Kate and Charlie are a couple who drink together. A lot. And, for the most part, they have a pretty good time doing it, barring the sledge-hammer hangovers and wet mattresses. Except, in Kate’s words, things start to go from embarrassing to scary, not least when she goes to her job in a primary school so drunk she vomits in front of the kids.
Films about addiction can have a tendency to preach – to paint a black and white picture where alcohol, or drugs, are bad and being sober isn’t. But Smashed isn’t a polemic – parts are a paean to Kate’s drinking days: “They say that your worst day sober is better than your best day drunk. That’s not true – I had some amazing times drinking”. And while Kate’s path through AA is part of the story, her changing relationship with her husband is equally prominent. As she tries to give up drink, she’s faced with abandoning her social life, and maybe her marriage, too. This portrayal of alcohol as both a facilitator of good times and bad, of love as well as hate, makes Smashed stand out in a crowded field of addiction dramas.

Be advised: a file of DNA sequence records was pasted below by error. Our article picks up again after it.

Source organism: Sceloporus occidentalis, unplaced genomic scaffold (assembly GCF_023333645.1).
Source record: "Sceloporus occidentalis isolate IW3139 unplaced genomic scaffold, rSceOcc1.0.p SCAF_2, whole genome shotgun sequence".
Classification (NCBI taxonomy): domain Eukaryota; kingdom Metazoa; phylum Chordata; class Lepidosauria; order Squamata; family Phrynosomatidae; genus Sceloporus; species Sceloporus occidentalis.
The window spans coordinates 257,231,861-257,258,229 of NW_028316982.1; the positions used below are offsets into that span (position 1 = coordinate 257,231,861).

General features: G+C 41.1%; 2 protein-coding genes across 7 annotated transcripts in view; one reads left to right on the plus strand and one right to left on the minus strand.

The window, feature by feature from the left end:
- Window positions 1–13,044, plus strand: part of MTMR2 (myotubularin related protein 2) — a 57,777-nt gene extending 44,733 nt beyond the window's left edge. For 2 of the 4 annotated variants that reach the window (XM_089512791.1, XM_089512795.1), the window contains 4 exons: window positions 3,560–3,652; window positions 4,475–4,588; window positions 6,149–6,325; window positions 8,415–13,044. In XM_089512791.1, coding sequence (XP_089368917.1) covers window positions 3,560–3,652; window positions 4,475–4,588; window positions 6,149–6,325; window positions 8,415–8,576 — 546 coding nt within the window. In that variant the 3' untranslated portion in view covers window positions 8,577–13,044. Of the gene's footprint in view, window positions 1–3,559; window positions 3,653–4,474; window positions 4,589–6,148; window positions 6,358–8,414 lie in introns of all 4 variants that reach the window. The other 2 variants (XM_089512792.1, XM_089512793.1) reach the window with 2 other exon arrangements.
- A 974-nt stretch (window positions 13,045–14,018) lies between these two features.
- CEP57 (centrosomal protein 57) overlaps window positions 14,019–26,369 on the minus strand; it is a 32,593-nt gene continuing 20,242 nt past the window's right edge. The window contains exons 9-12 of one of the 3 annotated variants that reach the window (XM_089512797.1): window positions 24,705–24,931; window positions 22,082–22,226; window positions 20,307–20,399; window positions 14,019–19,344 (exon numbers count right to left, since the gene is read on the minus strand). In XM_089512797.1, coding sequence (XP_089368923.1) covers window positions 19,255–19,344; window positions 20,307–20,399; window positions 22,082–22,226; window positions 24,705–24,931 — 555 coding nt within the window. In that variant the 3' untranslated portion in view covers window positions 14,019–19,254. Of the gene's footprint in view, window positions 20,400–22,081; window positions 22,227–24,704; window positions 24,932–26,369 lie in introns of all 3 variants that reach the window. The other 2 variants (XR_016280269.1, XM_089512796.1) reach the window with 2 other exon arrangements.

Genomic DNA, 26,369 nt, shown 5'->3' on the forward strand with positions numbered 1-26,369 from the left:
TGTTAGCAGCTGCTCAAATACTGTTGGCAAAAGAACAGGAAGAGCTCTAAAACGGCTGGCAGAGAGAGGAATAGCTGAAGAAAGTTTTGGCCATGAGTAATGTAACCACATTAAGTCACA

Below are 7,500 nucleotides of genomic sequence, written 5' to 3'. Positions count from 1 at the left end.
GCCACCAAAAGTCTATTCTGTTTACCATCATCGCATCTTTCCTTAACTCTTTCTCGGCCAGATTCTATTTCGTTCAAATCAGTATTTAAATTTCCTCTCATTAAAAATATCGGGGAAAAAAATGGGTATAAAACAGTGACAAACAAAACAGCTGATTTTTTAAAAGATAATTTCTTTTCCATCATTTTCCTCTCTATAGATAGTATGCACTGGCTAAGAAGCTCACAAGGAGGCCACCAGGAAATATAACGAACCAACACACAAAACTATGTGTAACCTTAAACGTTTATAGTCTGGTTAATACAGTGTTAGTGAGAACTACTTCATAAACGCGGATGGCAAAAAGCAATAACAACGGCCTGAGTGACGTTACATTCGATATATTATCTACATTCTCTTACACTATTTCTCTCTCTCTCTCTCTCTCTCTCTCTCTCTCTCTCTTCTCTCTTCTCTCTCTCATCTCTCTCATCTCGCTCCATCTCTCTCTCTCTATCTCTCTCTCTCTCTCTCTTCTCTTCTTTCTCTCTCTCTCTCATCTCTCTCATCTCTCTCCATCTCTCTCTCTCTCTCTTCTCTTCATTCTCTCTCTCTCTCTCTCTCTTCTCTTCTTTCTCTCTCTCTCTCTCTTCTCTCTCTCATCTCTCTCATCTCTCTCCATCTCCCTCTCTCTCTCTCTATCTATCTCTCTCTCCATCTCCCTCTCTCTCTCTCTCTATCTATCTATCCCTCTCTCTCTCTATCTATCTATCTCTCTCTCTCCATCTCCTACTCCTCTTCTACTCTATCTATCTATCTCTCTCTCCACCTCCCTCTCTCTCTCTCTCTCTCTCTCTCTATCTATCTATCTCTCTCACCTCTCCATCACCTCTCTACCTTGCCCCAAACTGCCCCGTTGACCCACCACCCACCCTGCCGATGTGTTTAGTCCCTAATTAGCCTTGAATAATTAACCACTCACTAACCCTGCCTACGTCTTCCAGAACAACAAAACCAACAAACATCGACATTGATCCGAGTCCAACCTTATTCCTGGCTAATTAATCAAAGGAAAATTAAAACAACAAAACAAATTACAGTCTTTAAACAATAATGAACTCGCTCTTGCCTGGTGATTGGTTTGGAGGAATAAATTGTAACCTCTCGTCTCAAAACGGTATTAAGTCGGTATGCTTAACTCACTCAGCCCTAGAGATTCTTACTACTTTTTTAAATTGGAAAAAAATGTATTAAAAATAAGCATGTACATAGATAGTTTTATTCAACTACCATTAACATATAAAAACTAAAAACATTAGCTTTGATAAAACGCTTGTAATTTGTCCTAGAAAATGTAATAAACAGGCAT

Mary Elizabeth Winstead puts in a fine performance as Kate, flitting deftly between anguish and euphoria and Aaron Paul – Breaking Bad’s meth addicted anti-hero – also shines as the selfish but likeable husband.
There are plenty of uncomfortable moments but the pay-off is a rewarding and, at times, thoroughly affecting film.
First published in City A.M.